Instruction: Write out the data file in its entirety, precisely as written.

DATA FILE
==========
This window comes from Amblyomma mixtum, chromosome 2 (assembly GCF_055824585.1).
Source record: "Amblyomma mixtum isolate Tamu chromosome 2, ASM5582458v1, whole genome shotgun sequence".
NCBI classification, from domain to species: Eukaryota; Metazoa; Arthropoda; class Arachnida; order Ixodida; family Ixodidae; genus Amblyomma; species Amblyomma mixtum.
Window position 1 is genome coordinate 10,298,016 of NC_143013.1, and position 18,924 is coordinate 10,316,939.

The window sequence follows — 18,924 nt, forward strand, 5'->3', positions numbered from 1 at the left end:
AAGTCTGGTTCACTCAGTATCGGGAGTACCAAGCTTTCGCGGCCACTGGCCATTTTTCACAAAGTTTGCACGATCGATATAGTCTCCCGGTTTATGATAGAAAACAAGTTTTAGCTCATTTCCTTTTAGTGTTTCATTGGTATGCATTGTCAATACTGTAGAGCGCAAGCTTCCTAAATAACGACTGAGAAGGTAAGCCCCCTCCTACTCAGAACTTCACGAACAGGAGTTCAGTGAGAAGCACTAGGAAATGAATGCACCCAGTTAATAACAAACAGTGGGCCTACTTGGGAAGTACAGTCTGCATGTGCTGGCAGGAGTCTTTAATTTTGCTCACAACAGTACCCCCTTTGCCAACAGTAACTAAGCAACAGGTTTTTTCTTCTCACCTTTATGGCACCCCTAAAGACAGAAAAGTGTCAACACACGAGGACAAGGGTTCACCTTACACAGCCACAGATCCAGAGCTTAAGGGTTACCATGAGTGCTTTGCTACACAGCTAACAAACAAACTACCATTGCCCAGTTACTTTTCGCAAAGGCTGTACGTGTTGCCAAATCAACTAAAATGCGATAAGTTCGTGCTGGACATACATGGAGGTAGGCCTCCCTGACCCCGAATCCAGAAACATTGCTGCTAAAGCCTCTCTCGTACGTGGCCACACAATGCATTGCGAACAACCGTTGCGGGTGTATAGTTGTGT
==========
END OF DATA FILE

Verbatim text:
This window comes from Amblyomma mixtum, chromosome 2 (assembly GCF_055824585.1).
Source record: "Amblyomma mixtum isolate Tamu chromosome 2, ASM5582458v1, whole genome shotgun sequence".
NCBI classification, from domain to species: Eukaryota; Metazoa; Arthropoda; class Arachnida; order Ixodida; family Ixodidae; genus Amblyomma; species Amblyomma mixtum.
Window position 1 is genome coordinate 10,298,016 of NC_143013.1, and position 18,924 is coordinate 10,316,939.

The window sequence follows — 18,924 nt, forward strand, 5'->3', positions numbered from 1 at the left end:
AAGTCTGGTTCACTCAGTATCGGGAGTACCAAGCTTTCGCGGCCACTGGCCATTTTTCACAAAGTTTGCACGATCGATATAGTCTCCCGGTTTATGATAGAAAACAAGTTTTAGCTCATTTCCTTTTAGTGTTTCATTGGTATGCATTGTCAATACTGTAGAGCGCAAGCTTCCTAAATAACGACTGAGAAGGTAAGCCCCCTCCTACTCAGAACTTCACGAACAGGAGTTCAGTGAGAAGCACTAGGAAATGAATGCACCCAGTTAATAACAAACAGTGGGCCTACTTGGGAAGTACAGTCTGCATGTGCTGGCAGGAGTCTTTAATTTTGCTCACAACAGTACCCCCTTTGCCAACAGTAACTAAGCAACAGGTTTTTTCTTCTCACCTTTATGGCACCCCTAAAGACAGAAAAGTGTCAACACACGAGGACAAGGGTTCACCTTACACAGCCACAGATCCAGAGCTTAAGGGTTACCATGAGTGCTTTGCTACACAGCTAACAAACAAACTACCATTGCCCAGTTACTTTTCGCAAAGGCTGTACGTGTTGCCAAATCAACTAAAATGCGATAAGTTCGTGCTGGACATACATGGAGGTAGGCCTCCCTGACCCCGAATCCAGAAACATTGCTGCTAAAGCCTCTCTCGTACGTGGCCACACAATGCATTGCGAACAACCGTTGCGGGTGTATAGTTGTGT